Louis DiLorenzo

When an employee either complains internally about discrimination or goes to an outside agency like the EEOC to lodge a complaint, she has engaged in what’s called “protected activity.” She may not be right about the discrimination, but if her employer retaliated against her for complaining in the first place, she could win a large jury award anyway. You’ll want to avoid at all costs having to admit to any of these 10 things if you’re embroiled in a retaliation case.

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Q. We recently made a job offer to someone, rescinded the offer and then hired another applicant two months later. Is there anything illegal about that?

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It’s a mistake that’s all too common: An employer investigating harassment claims or other workplace infraction fails to act when the inquiry bumps up against a “he said/she said” wall. There are four factors critical to assessing witness credibility: demeanor, consistency, chronology, and past history and motivations.

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Q. We operate a fitness club and employ many fitness class instructors. They have time between classes that ranges from 15 minutes to several hours. They are free to spend that time anyway they want, on or off premises. Do we have to pay them for the time between classes?

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Q. One of our employees ran an errand for us to pick up $700 in cash. He says he lost it. Can we make him pay it back?

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Q. We have medical providers at our clinic who are paid straight commission based on the number of patients treated and the treatment cost. Sometimes, they block time out of their schedules to attend training on laser techniques or continuing medical training for their licenses. I know that most employees must be paid for training time, but this is different. Do we have to pay them?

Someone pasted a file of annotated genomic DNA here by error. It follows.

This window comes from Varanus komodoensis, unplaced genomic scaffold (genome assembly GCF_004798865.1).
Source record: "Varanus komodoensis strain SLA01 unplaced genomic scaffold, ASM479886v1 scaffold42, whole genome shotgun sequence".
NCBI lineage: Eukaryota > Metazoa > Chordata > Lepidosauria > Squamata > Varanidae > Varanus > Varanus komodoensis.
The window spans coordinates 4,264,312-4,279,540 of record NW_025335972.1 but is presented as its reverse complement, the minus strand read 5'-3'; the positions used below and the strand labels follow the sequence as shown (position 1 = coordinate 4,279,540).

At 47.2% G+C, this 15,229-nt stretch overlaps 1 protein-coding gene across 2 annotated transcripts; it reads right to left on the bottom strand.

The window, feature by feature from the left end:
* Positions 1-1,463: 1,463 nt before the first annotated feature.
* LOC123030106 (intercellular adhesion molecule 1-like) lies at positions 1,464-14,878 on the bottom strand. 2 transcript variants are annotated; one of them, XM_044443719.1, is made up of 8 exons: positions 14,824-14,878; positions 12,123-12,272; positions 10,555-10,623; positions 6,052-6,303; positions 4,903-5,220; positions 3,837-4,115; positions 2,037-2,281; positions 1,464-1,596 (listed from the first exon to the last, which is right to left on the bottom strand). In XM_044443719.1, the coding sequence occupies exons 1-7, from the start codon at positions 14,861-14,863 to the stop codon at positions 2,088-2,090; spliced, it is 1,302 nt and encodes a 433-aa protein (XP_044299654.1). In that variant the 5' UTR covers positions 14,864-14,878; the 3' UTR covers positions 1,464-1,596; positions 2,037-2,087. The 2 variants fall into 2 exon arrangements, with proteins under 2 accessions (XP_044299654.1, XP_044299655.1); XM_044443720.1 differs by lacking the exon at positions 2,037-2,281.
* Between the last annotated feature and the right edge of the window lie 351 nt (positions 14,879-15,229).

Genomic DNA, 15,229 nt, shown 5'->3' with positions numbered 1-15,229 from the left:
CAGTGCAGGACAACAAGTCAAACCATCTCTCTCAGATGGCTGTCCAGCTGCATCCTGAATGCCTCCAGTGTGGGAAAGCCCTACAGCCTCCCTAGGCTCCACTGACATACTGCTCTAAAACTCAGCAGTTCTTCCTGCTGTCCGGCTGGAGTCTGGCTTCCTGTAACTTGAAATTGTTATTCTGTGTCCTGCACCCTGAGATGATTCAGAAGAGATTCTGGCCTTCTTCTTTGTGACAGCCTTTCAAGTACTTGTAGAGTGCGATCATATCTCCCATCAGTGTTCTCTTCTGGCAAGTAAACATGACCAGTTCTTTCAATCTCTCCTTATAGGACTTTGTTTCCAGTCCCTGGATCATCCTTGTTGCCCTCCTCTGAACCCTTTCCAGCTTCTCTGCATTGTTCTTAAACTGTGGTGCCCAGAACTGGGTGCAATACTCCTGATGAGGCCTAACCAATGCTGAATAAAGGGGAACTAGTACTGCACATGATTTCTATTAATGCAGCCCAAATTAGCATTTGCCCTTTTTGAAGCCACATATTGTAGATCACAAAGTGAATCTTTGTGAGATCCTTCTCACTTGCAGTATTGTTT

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Q. Sometimes, we get calls from government agencies or collection agencies seeking employment verification. Do we have to provide the information?

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Q. Our company has 250 employees in eight states, but we have FMLA eligible employees in only one state. As I rewrite our employee handbook, I will include the mandatory FMLA language. However, I would like some input on what type of policy, if any, to include for non-FMLA eligible employees.

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Q. I am updating job descriptions. We sometimes use the term “high energy” as a qualification. Does this violate the ADA or other laws?

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Q. Almost all our employees carry personal cell phones and seem to be calling or texting during work hours. Can we require them to put their phones in their lockers at the beginning of their shifts?

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